Locke, John, 1632-1704, English philosopher, founder of British empiricism. Locke's two most important works, Essay Concerning Human Understanding and Two Treatises on Civil Government (.txt-only version of Second Treatise), both published in 1690, quickly established him as the leading philosopher of freedom. In the Essay he opposed the rationalist belief in innate ideas, holding that the mind is born a blank upon which all knowledge is inscribed in the form of human experience. He distinguished the primary qualities of things (e.g., extension, solidity, number) from the secondary qualities (e.g., color, smell, sound), which he held to be produced by the direct impact of the world on the sense organs. The primary qualities affect the sense organs mechanically, providing ideas that faithfully reflect reality; thus science is possible. Later empiricists such as Hume and George Berkeley based their systems largely on Locke's theory of knowledge. In political theory he was equally influential. Contradicting Hobbes, Locke maintained that the original state of nature was happy and characterized by reason and tolerance; all human beings were equal and free to pursue "life, health, liberty, and possessions." The state formed by the social contract was guided by the natural law, which guaranteed those inalienable rights. He set down the policy of checks and balances later followed in the U.S. Constitution; formulated the doctrine that revolution in some circumstances is not only a right but an obligation; and argued for broad religious freedom. Much of the liberal social, economic, and ethical theory of the 18th cent. was rooted in Locke's social-contract theories. One of the major influences on modern philosophical and political thought, he epitomized the Enlightenment's faith in the middle class, in the new science, and in human goodness.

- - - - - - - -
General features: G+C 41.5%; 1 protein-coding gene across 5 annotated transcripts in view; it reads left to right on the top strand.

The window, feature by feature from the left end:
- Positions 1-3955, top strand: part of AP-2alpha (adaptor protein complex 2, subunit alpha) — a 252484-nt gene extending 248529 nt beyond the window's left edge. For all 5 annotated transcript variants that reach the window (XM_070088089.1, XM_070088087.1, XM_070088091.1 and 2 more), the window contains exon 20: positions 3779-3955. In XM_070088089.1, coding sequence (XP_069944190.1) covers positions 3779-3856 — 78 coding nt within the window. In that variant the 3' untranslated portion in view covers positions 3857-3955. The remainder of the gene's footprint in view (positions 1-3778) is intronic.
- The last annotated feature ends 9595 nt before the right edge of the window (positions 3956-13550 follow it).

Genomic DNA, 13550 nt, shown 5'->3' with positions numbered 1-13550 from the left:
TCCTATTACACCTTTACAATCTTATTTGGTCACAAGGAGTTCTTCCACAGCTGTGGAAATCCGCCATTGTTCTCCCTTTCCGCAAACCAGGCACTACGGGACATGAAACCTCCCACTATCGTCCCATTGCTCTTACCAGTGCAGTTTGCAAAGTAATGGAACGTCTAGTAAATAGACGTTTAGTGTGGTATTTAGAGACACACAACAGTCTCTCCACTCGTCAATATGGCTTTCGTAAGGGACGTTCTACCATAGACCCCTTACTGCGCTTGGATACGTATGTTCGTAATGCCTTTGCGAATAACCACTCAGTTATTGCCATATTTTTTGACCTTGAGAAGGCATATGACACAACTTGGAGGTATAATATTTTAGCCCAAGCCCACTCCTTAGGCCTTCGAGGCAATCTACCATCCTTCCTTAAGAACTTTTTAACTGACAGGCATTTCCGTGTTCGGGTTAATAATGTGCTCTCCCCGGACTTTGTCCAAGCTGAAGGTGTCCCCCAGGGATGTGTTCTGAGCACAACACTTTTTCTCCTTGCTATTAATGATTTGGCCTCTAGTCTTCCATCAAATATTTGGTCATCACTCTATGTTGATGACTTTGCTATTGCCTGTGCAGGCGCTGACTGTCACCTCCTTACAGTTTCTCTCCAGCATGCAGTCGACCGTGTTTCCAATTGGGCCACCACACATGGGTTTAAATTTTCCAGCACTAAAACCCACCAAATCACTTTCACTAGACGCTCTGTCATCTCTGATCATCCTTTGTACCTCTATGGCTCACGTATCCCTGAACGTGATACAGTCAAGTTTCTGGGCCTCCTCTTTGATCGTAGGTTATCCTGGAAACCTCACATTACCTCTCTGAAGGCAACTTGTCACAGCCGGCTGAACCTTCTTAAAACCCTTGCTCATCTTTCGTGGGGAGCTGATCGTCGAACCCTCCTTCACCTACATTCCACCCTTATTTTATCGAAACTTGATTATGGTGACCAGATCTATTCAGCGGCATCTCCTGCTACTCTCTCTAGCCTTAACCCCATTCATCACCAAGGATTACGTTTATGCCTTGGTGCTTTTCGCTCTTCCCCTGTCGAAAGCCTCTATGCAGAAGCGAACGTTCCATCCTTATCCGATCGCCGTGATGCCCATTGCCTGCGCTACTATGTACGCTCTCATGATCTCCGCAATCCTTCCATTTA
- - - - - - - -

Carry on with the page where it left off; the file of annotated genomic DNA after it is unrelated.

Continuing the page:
From The Concise Columbia Encyclopedia. Copyright © 1991 by Columbia University Press.
- John Locke: Of the Conduct of the Understanding
Teachers College Press Classics in Education Series No. 31
- Foreword by Lawrence A. Cremin
Edited, with an Introduction and Notes, by Francis W. Garforth
Copyright © 1966 Teachers College, Columbia University.
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- John Locke. An Essay Concerning Human Understanding. 6th Edition [cite]
- John Locke. Second Treatise on Civil Government. (.txt only version.)
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John Locke. Second Treatise on Civil Government. (.txt only version.)